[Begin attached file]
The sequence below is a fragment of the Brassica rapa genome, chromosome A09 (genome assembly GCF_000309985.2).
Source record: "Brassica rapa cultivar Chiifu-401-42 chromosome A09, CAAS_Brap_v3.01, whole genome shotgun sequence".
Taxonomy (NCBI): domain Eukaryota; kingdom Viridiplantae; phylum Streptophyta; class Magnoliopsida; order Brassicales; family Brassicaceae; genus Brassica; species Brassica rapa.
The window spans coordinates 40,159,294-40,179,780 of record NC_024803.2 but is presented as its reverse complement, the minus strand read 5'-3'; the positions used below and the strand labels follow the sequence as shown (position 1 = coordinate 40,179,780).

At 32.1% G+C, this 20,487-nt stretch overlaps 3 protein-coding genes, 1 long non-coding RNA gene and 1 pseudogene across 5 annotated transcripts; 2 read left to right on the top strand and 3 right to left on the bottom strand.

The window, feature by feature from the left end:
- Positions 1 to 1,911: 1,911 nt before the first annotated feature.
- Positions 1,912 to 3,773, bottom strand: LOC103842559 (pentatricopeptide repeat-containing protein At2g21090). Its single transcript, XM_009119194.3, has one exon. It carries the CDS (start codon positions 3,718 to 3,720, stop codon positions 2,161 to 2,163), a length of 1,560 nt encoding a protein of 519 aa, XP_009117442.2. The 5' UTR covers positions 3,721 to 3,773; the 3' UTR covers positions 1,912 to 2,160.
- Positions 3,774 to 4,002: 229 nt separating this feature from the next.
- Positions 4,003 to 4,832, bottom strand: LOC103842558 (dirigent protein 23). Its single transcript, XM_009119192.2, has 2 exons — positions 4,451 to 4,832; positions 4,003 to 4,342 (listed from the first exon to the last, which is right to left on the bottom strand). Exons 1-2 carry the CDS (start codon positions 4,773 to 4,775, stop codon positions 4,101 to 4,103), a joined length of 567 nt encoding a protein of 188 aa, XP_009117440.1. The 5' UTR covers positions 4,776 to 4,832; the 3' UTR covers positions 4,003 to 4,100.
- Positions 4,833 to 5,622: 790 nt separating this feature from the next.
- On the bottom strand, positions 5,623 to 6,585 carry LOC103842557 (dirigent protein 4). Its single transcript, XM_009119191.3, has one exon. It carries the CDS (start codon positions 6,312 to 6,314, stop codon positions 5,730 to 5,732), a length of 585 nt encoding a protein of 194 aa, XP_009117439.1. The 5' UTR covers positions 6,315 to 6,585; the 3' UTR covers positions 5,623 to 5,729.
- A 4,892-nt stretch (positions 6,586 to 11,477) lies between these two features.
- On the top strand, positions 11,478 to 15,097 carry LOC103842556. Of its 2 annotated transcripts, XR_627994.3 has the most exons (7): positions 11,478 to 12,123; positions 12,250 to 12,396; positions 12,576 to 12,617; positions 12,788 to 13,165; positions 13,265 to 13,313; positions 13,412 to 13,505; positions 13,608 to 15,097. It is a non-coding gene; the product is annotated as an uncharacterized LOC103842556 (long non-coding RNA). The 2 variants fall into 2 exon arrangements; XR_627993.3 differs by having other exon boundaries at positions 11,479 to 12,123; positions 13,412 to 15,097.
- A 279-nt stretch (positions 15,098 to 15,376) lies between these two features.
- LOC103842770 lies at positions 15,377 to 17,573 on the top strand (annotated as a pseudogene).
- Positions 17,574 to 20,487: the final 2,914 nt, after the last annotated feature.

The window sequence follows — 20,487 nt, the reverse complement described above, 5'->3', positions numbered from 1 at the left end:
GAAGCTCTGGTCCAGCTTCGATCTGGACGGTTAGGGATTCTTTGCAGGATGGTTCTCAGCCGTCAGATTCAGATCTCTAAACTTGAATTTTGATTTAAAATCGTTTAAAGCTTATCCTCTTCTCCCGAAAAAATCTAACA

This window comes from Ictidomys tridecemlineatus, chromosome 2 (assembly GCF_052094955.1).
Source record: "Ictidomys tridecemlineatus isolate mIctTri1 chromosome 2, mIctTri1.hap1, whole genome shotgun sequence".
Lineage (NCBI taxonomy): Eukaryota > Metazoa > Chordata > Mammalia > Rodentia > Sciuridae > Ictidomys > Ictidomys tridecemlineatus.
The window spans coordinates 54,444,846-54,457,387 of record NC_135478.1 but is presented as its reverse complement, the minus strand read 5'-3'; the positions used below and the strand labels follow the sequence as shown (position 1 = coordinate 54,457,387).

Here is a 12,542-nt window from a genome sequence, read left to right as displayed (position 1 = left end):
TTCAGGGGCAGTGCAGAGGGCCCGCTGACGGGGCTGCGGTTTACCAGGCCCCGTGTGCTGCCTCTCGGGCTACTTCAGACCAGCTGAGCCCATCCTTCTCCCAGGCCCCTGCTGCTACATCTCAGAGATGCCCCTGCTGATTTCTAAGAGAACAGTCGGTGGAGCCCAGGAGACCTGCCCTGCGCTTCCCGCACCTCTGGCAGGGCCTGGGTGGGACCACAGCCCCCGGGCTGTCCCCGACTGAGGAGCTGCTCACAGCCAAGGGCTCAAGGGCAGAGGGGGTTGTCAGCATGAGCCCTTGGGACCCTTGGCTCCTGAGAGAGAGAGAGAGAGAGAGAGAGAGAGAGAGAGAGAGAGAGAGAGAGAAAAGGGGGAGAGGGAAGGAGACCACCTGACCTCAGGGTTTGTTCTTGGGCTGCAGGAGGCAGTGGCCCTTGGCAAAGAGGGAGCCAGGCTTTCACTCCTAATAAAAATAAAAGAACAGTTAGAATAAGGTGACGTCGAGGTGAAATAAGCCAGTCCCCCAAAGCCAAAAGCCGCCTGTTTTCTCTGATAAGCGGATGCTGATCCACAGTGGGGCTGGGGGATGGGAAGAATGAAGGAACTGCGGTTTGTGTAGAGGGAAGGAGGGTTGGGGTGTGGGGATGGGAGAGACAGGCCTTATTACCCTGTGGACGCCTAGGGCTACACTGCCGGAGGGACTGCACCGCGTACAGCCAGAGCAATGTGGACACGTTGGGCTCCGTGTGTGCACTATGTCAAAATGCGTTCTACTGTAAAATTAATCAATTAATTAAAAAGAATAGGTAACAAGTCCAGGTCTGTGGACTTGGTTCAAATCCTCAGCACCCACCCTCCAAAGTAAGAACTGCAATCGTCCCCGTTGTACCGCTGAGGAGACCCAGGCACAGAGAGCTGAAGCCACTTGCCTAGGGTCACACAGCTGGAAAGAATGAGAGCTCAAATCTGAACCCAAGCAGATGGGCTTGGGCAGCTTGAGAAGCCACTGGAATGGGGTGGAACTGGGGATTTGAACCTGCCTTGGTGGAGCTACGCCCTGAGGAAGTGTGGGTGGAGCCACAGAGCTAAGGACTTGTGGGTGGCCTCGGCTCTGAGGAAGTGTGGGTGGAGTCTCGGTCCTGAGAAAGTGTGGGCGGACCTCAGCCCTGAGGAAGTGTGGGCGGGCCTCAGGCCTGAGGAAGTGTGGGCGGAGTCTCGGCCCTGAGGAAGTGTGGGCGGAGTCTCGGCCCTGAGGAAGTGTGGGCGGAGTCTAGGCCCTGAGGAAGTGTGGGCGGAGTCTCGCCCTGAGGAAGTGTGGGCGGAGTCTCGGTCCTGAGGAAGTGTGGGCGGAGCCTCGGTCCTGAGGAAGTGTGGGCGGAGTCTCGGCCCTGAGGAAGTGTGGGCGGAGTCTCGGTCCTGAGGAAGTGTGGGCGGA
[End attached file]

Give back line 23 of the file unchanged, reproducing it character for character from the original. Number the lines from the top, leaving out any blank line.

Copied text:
The window spans coordinates 54,444,846-54,457,387 of record NC_135478.1 but is presented as its reverse complement, the minus strand read 5'-3'; the positions used below and the strand labels follow the sequence as shown (position 1 = coordinate 54,457,387).